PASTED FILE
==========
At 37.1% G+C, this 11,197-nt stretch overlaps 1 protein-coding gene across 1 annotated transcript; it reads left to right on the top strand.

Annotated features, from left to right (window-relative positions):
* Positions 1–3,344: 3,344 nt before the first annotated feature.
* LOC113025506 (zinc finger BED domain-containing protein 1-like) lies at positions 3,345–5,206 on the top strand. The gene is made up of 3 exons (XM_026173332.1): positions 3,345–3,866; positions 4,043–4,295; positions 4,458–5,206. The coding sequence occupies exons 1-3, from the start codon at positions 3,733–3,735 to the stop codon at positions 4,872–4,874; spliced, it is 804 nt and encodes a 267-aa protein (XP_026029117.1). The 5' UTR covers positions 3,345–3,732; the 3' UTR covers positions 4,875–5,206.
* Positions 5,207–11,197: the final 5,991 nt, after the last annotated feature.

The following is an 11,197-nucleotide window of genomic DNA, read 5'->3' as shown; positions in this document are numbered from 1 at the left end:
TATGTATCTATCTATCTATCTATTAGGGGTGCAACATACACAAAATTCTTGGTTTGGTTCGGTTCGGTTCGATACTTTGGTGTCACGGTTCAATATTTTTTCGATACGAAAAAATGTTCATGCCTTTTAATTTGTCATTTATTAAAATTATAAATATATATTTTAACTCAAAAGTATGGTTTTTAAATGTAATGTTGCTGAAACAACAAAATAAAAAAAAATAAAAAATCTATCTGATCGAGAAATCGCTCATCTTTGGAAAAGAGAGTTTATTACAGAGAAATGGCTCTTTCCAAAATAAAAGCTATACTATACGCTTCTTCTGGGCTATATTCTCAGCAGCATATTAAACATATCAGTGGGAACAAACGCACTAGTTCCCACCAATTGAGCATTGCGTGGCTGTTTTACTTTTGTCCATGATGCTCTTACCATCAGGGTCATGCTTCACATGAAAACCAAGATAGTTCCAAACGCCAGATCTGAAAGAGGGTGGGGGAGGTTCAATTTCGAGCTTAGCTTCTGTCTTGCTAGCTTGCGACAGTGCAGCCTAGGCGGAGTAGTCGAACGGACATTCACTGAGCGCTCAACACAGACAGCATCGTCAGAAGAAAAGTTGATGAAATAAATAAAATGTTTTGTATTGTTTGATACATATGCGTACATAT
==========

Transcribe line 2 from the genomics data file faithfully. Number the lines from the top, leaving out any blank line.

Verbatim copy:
Annotated features, from left to right (window-relative positions):